A Gentle(wo)man and a Scholar

Streetlamp     “I’m not trying to tell you,” he said, “that only educated and scholarly men are able to contribute something valuable to the world. It’s not so. But I do say that educated and scholarly men, if they’re brilliant and creative to begin with…tend to leave infinitely more valuable records behind them than me do who are merely brilliant and creative. They tend to express themselves more clearly, and they usually have a passion for following their thoughts through to the end. And – most important – nine times out of ten they have more humility than the unscholarly thinker.”

– J.D. Salinger, The Catcher in the Rye

Woah, it has been months since I last posted. They weren’t kidding about grad school’s impressive ability to keep one busy – who are they you ask? Everyone. Seriously, it’s the first thing someone (un?)helpfully offers when you announce your intentions to go on to grad school: “you know you’re going to have no life right?” or the infinitely more clever, “so I’ll see you in.. two years then?” At any rate, clever or not, you were all right – I’ve been busy as hell.

That being said, I’ve made a pact to insert some fiction reading into my schedule this summer. Periodically I seem to forget that fiction calms, de-stresses, and just generally makes me happy and I’m going to need all the happiness I can muster as I embark on the madness that is an MA Thesis. This may make me slightly even more busy but I don’t consider reading (or writing for that matter) fiction something that takes up time – rather it enhances time, making life’s simple pleasures all the more enjoyable. I can’t tell you how many times a good book with even a single deliciously crafted sentence has opened my mind to possibilities and thoughts I maybe had access to all along but didn’t know how to reach.

You may notice, if you even care to read these ramblings, that I try to start my blog posts with a quote. It doesn’t necessarily have to come out of fiction, as not every brilliant word-smith writes fiction, but it has to be something that jumps out of the page and insists on arresting my attention for whatever reason.

And here is the point that ties all of that randomness above together: I’ve finally sat down to read J.D. Salinger’s The Catcher in the Rye and if you want my honest opinion, it’s not really my cup of tea. It’s not a difficult read and it definitely has its unexpectedly poignant moments but I’ve never truly enjoyed the stream-of-consciousness style of writing and that is exactly what this is. Yes I am aware of the irony of me complaining about stream of consciousness in a blog format – I hope what I write here has a bit more flow to it and doesn’t stray too far into Joyceian territory but if by some chance it does I apologize.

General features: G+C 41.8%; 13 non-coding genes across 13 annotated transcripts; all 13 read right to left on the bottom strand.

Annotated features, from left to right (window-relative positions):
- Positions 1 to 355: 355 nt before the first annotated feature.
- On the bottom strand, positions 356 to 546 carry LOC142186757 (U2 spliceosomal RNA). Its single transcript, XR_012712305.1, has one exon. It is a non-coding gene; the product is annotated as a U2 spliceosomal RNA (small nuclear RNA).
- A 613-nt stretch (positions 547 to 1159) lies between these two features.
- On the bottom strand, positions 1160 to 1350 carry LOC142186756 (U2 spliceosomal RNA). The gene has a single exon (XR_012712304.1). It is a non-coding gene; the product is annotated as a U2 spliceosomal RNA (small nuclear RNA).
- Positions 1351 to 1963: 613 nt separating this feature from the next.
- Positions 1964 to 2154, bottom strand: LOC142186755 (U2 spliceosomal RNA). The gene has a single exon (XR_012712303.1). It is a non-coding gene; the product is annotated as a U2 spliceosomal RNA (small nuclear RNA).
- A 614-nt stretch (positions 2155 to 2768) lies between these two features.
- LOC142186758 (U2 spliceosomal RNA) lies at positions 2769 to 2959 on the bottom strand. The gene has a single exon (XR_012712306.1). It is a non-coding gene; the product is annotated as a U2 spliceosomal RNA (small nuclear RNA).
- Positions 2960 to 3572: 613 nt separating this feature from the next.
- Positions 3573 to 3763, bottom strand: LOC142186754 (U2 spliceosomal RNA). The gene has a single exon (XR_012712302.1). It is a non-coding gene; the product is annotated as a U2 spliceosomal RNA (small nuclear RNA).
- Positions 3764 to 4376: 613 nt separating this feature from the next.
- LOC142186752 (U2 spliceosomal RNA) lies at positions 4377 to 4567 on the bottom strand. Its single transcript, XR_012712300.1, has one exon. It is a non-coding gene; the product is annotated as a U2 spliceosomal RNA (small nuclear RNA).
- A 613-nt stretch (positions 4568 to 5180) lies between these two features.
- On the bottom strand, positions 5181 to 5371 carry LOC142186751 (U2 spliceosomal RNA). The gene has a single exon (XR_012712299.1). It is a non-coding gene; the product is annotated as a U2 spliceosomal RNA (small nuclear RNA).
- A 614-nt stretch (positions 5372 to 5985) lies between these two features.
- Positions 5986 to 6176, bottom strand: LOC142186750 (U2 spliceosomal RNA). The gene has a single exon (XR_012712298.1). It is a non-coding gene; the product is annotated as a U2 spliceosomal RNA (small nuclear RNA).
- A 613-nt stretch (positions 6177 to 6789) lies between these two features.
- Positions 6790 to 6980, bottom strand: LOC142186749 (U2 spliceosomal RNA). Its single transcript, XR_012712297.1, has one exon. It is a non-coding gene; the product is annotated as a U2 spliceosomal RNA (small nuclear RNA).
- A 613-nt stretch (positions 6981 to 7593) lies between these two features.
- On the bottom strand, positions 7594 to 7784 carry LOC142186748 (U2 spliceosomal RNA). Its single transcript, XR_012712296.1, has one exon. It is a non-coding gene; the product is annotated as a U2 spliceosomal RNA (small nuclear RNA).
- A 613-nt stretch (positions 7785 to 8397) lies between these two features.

Tulip Festival

Any way, to get back to it – The quote above is from the near end of the book and it struck me so hard that I suddenly knew it was finally the write moment for a new post. It may not seem spectacular to some, but give me a moment to explain!

As I sat reading this book (the point of which I’m still trying to grasp – all I’ve got is that he’s perpetually and thoroughly depressed) with a pint of Guinness at my side this sentence hit me, and I mean really hit me.

I’ve always considered myself a writer, I just haven’t decided to what degree I’m successful at it. My sister will tell you I have an over-active imagination and a penchant for exaggeration (in the nicest way possible) and I don’t deny either of these things. In fact, as much as they may get me in trouble sometimes I believe both of these traits are instrumental in a good read. It’s not enough to be able to describe moments, colours, sounds, smells and anything else a writer might draw on when crafting their beautiful linguistic tapestries.  One must also be able to embellish life – to enhance its brilliance, increase its saturation, and mould its many incredible facets in such a way that lights a fire in the imagination of the reader.

Instead of simply sitting at my computer (or preferably notebook and pen) and attempting to write the next great novel, I’ve chosen to get out there and experience life. There are moments when I can’t remember why I’ve decided to pursue my MA. Why not just get a job to pay the bills until I’m able to finally support myself by the pen (keyboard? Pen just sounds more romantic doesn’t it?).  This is what made the rather lengthy quotation above so wonderful. It reminded me why I’m here. Yes, I’d like to consider myself creative, I won’t go so far as to call myself brilliant per say, but this isn’t enough is it? There needs to be something else – ambition, a drive to learn to grow to constantly improve oneself. I think this is what school provides – be it grade school, high school or any other form of post-secondary learning (trades, college, university and innumerable other possibilities). The same drive that fuels one’s passion to learn is what pushes one to write that great novel, compose the next big symphony, push the boundaries of science more generally or gravity more specifically: to change the world as we know it. 

And yet, there is another way to read this quote. Yes a creative and brilliant mind is constantly pushed towards the next challenge, the next hurdle, the next lesson but it’s more than this. Not only do creative people make adept and inspiring scholars and intellectuals but the latter should strive to become the former. Choosing academics should not mean that one needs to squeeze oneself into the mould, leaving more creative pursuits to the realm of the hobbies. Where’s the fun in that? Whatever your personal form of creativity is, whether it’s working with (and sometimes fighting against) nature to create the perfect trail or spending hours in the studio to dance your heart out for 5 minutes on a stage in front of your loved ones this passion can and should be integrated into your work. One of the most inspiring lessons I’ve learned from my wonderful colleagues this year (and, now that I think of it, from almost everyone who has graced my incredibly blessed life thus far) is that if you truly work on what you love, there’s no limit to what you can achieve. Everyone I have met in this program in particular is fascinating in their own unique way and even if they don’t realize it, at least a part of their uniqueness and creativity manages to seep into their scholarly pursuits.